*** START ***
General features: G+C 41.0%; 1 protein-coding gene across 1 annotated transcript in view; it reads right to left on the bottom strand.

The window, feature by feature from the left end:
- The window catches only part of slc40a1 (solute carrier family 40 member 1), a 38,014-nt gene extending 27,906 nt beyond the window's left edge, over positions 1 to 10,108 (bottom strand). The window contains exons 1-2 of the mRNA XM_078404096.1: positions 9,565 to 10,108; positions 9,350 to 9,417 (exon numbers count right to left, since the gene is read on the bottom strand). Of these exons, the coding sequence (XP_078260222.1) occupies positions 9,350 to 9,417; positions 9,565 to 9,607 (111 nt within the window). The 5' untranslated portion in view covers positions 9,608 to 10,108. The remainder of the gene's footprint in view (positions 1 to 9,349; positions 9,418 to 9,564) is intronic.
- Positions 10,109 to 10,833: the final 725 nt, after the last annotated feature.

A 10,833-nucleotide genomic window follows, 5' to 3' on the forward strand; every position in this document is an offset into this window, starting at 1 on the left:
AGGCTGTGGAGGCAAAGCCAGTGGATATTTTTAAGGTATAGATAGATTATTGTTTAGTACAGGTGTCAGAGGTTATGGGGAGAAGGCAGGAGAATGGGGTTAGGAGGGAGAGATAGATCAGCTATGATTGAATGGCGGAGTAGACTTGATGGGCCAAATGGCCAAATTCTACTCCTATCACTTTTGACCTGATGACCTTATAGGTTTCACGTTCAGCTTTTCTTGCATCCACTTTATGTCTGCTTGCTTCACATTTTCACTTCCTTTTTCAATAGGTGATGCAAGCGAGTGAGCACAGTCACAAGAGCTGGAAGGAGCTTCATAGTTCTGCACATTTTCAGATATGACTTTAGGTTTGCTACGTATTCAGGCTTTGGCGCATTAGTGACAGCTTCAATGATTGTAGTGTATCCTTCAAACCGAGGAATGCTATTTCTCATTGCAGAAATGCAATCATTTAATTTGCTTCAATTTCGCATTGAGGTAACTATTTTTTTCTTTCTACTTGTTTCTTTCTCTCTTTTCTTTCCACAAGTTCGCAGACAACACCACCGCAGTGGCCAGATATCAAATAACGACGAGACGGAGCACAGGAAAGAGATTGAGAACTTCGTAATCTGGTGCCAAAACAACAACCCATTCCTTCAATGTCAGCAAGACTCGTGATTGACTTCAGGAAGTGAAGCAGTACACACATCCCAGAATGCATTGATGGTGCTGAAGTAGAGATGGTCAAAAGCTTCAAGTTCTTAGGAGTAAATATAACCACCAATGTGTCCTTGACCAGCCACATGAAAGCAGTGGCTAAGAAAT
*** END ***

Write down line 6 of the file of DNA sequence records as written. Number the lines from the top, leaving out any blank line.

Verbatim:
AGGCTGTGGAGGCAAAGCCAGTGGATATTTTTAAGGTATAGATAGATTATTGTTTAGTACAGGTGTCAGAGGTTATGGGGAGAAGGCAGGAGAATGGGGTTAGGAGGGAGAGATAGATCAGCTATGATTGAATGGCGGAGTAGACTTGATGGGCCAAATGGCCAAATTCTACTCCTATCACTTTTGACCTGATGACCTTATAGGTTTCACGTTCAGCTTTTCTTGCATCCACTTTATGTCTGCTTGCTTCACATTTTCACTTCCTTTTTCAATAGGTGATGCAAGCGAGTGAGCACAGTCACAAGAGCTGGAAGGAGCTTCATAGTTCTGCACATTTTCAGATATGACTTTAGGTTTGCTACGTATTCAGGCTTTGGCGCATTAGTGACAGCTTCAATGATTGTAGTGTATCCTTCAAACCGAGGAATGCTATTTCTCATTGCAGAAATGCAATCATTTAATTTGCTTCAATTTCGCATTGAGGTAACTATTTTTTTCTTTCTACTTGTTTCTTTCTCTCTTTTCTTTCCACAAGTTCGCAGACAACACCACCGCAGTGGCCAGATATCAAATAACGACGAGACGGAGCACAGGAAAGAGATTGAGAACTTCGTAATCTGGTGCCAAAACAACAACCCATTCCTTCAATGTCAGCAAGACTCGTGATTGACTTCAGGAAGTGAAGCAGTACACACATCCCAGAATGCATTGATGGTGCTGAAGTAGAGATGGTCAAAAGCTTCAAGTTCTTAGGAGTAAATATAACCACCAATGTGTCCTTGACCAGCCACATGAAAGCAGTGGCTAAGAAAT